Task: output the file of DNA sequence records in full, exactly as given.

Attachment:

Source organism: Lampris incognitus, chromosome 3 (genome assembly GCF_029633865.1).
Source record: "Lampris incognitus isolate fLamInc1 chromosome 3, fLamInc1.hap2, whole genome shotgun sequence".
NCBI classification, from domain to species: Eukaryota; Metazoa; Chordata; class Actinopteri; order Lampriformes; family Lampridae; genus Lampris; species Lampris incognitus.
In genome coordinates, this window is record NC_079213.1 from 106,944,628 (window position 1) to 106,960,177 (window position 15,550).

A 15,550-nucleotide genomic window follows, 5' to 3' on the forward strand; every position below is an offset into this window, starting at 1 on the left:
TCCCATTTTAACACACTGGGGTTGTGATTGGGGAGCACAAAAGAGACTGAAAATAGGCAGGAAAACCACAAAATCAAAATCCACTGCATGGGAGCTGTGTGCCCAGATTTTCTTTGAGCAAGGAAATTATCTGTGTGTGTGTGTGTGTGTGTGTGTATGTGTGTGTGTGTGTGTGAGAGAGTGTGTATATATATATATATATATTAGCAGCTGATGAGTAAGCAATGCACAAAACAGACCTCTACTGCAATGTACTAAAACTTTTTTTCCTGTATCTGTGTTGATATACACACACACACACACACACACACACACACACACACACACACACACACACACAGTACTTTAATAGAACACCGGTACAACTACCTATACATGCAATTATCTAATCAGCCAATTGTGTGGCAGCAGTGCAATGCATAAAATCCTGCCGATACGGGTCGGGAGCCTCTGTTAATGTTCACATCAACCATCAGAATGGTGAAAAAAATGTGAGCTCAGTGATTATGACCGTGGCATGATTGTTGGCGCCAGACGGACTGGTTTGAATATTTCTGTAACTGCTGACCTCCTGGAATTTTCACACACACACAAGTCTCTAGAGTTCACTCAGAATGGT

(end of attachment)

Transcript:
Source organism: Lampris incognitus, chromosome 3 (genome assembly GCF_029633865.1).
Source record: "Lampris incognitus isolate fLamInc1 chromosome 3, fLamInc1.hap2, whole genome shotgun sequence".
NCBI classification, from domain to species: Eukaryota; Metazoa; Chordata; class Actinopteri; order Lampriformes; family Lampridae; genus Lampris; species Lampris incognitus.
In genome coordinates, this window is record NC_079213.1 from 106,944,628 (window position 1) to 106,960,177 (window position 15,550).

A 15,550-nucleotide genomic window follows, 5' to 3' on the forward strand; every position below is an offset into this window, starting at 1 on the left:
TCCCATTTTAACACACTGGGGTTGTGATTGGGGAGCACAAAAGAGACTGAAAATAGGCAGGAAAACCACAAAATCAAAATCCACTGCATGGGAGCTGTGTGCCCAGATTTTCTTTGAGCAAGGAAATTATCTGTGTGTGTGTGTGTGTGTGTGTGTATGTGTGTGTGTGTGTGTGAGAGAGTGTGTATATATATATATATATATTAGCAGCTGATGAGTAAGCAATGCACAAAACAGACCTCTACTGCAATGTACTAAAACTTTTTTTCCTGTATCTGTGTTGATATACACACACACACACACACACACACACACACACACACACACACACACACACACAGTACTTTAATAGAACACCGGTACAACTACCTATACATGCAATTATCTAATCAGCCAATTGTGTGGCAGCAGTGCAATGCATAAAATCCTGCCGATACGGGTCGGGAGCCTCTGTTAATGTTCACATCAACCATCAGAATGGTGAAAAAAATGTGAGCTCAGTGATTATGACCGTGGCATGATTGTTGGCGCCAGACGGACTGGTTTGAATATTTCTGTAACTGCTGACCTCCTGGAATTTTCACACACACACAAGTCTCTAGAGTTCACTCAGAATGGT